Under HB 136, if a defendant’s “serious mental illness” at the time of the aggravated murder is challenged, the court can order an evaluation. If the person is ultimately found guilty of aggravated murder, they would be ineligible for the death penalty, assuming the evaluation showed they were seriously mentally ill during the crime.
Instead, the person would be sentenced to life in prison without parole.
Rep. Brett Hudson Hillyer, a Republican from Tuscarawas County and an attorney, is sponsoring the bill. He said that the legislation is the result of a 2014 task force that reviewed the state’s administration of the death penalty. He said HB 136 was drafted in consultation with former Ohio Supreme Court Justice Evelyn Lundberg Stratton.
Two U.S. Supreme Court cases found that juveniles and impaired people could be not executed due to “diminished mental capacity.” Hillyer said that serious mental illnesses diminish people’s capacity.
Hillyer said that Ohio law has a similar exception of the death penalty for juveniles and developmentally disabled people.
“This bill isn’t about guilt or innocence,” he said. “You can still be found guilty of the capital offense of aggravated murder.”
The bill is retroactive. People on death row can seek an evaluation about their mental health and have their sentence reduced to life without parole. It’s not immediately clear how much that will cost the state. Capital cases exceed the cost of life imprisonment cases of up to $1 million to $3 million per case, due to legal appeals required before the state executes someone. But a legislative fiscal analysis also evaluations will cost public defenders, county prosecutors and possibly the county sheriffs more money in paperwork and court motions.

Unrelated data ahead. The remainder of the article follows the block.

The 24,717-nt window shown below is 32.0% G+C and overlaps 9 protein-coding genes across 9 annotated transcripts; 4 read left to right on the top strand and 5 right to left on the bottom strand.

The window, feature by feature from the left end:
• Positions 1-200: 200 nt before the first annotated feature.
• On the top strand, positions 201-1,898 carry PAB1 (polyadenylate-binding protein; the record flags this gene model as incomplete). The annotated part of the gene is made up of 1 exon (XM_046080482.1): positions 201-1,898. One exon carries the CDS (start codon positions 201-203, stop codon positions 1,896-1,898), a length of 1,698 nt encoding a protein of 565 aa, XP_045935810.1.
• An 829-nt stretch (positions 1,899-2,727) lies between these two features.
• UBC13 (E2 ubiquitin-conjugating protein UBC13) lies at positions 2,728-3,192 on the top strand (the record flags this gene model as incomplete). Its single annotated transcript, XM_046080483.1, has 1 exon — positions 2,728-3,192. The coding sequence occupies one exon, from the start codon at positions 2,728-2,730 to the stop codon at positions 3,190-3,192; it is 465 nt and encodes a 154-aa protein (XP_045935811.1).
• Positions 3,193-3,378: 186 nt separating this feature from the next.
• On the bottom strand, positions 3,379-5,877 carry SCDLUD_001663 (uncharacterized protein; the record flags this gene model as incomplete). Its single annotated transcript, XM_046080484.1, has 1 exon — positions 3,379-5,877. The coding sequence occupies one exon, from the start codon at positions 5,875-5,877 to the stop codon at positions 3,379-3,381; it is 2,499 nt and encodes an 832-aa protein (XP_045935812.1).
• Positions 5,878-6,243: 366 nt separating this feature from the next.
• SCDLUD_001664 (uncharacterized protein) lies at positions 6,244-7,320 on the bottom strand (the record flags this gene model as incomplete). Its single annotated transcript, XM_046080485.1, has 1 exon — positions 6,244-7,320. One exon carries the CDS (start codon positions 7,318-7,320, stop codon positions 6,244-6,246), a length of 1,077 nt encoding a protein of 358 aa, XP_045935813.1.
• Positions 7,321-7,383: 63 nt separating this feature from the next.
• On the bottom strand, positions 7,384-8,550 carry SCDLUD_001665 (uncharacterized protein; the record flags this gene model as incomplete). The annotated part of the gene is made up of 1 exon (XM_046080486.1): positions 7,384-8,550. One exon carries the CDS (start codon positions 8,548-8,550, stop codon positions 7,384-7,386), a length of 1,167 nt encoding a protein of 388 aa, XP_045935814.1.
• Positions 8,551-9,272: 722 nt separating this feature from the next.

There are 142 people on death row in Ohio.
The Ohio Prosecuting Attorneys Association opposed the bill for the past four years as overly broad. People with mental illness or developmental disabilities can already avoid the death penalty, and HB 136 is just for people “whose mental illness is so weak that they were unable to create reasonable doubt in the mind of even one single juror” that they were not guilty by reason of insanity, said the organization’s Executive Eirector Louis Tobin.
Ohio executions are on hold for now, as Gov. Mike DeWine and officials in the Ohio Department of Rehabilitation and Correction search for a new means to administer the death penalty. A federal magistrate in January ruled the old method of a three-drug cocktail was unconstitutional.
HB 136 now heads to the Ohio Senate for consideration.
Ohio Governor John Kasich wants a game plan from the Ohio Task Force on Community-Police Relations by April 30 describing actions that can be taken to help ensure that minorities “feel safe and that they are not being targeted.”
Collaborating with black lawmakers, Kasich announced the task force last month after police shot and killed a 12-year-old boy in Cleveland who had an air pistol and a man in Beavercreek who was carrying a pellet rifle taken off a shelf inside a Wal-Mart.
The task force will be led by Ohio Department of Public Safety Director John Born. Former State Sen. Nina Turner, D-Cleveland, will serve as co-chairwoman. The task force will conduct public hearings to solicit the views of Ohioans.
Former U.S. Sen. and Gov. George V. Voinovich; former U.S. Rep. Louis Stokes, D-Cleveland; and former Ohio Supreme Court Justice Evelyn Lundberg Stratton will serve as honorary co-chairs.
The panel includes lawmakers, police officers, clergy, criminal-justice experts and other community leaders, including some with ties to the NAACP and the Ohio Civil Rights Commission.
14 JAN 2015 – The courtroom was standing room-only this afternoon as Ohio Supreme Court Justices Sharon L. Kennedy and Judith L. French took their ceremonial oaths of office for their six-year terms. Former Justice Evelyn Lundberg Stratton, who French replaced by appointment in December 2012, emceed the ceremony.